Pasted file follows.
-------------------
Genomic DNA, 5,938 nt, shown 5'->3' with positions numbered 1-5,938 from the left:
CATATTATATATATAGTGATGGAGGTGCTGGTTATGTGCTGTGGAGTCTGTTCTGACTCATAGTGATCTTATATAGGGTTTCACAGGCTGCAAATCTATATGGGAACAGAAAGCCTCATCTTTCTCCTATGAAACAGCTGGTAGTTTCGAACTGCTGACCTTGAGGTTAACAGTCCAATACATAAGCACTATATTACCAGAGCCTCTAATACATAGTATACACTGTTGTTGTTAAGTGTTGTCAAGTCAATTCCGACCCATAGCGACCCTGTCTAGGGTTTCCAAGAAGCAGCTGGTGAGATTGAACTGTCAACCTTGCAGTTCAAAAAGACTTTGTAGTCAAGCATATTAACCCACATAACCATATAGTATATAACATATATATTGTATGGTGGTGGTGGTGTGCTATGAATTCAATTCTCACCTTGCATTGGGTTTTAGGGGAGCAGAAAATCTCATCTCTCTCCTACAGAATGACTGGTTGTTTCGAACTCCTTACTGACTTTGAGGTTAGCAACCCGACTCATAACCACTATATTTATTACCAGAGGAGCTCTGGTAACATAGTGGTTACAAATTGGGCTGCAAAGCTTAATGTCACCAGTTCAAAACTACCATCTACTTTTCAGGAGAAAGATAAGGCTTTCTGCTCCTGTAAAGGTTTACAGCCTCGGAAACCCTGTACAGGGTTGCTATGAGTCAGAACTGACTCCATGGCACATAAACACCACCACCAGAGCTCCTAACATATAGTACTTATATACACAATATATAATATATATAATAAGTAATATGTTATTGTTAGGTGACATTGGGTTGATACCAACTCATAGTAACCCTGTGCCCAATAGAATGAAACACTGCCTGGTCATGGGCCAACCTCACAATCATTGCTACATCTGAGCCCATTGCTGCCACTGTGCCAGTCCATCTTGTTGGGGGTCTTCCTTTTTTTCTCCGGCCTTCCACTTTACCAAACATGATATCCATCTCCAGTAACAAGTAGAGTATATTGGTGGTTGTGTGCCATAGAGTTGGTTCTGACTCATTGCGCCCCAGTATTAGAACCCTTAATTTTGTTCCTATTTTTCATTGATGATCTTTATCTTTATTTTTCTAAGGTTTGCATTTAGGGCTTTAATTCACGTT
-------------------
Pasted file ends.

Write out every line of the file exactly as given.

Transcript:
Genomic DNA, 5,938 nt, shown 5'->3' with positions numbered 1-5,938 from the left:
CATATTATATATATAGTGATGGAGGTGCTGGTTATGTGCTGTGGAGTCTGTTCTGACTCATAGTGATCTTATATAGGGTTTCACAGGCTGCAAATCTATATGGGAACAGAAAGCCTCATCTTTCTCCTATGAAACAGCTGGTAGTTTCGAACTGCTGACCTTGAGGTTAACAGTCCAATACATAAGCACTATATTACCAGAGCCTCTAATACATAGTATACACTGTTGTTGTTAAGTGTTGTCAAGTCAATTCCGACCCATAGCGACCCTGTCTAGGGTTTCCAAGAAGCAGCTGGTGAGATTGAACTGTCAACCTTGCAGTTCAAAAAGACTTTGTAGTCAAGCATATTAACCCACATAACCATATAGTATATAACATATATATTGTATGGTGGTGGTGGTGTGCTATGAATTCAATTCTCACCTTGCATTGGGTTTTAGGGGAGCAGAAAATCTCATCTCTCTCCTACAGAATGACTGGTTGTTTCGAACTCCTTACTGACTTTGAGGTTAGCAACCCGACTCATAACCACTATATTTATTACCAGAGGAGCTCTGGTAACATAGTGGTTACAAATTGGGCTGCAAAGCTTAATGTCACCAGTTCAAAACTACCATCTACTTTTCAGGAGAAAGATAAGGCTTTCTGCTCCTGTAAAGGTTTACAGCCTCGGAAACCCTGTACAGGGTTGCTATGAGTCAGAACTGACTCCATGGCACATAAACACCACCACCAGAGCTCCTAACATATAGTACTTATATACACAATATATAATATATATAATAAGTAATATGTTATTGTTAGGTGACATTGGGTTGATACCAACTCATAGTAACCCTGTGCCCAATAGAATGAAACACTGCCTGGTCATGGGCCAACCTCACAATCATTGCTACATCTGAGCCCATTGCTGCCACTGTGCCAGTCCATCTTGTTGGGGGTCTTCCTTTTTTTCTCCGGCCTTCCACTTTACCAAACATGATATCCATCTCCAGTAACAAGTAGAGTATATTGGTGGTTGTGTGCCATAGAGTTGGTTCTGACTCATTGCGCCCCAGTATTAGAACCCTTAATTTTGTTCCTATTTTTCATTGATGATCTTTATCTTTATTTTTCTAAGGTTTGCATTTAGGGCTTTAATTCACGTT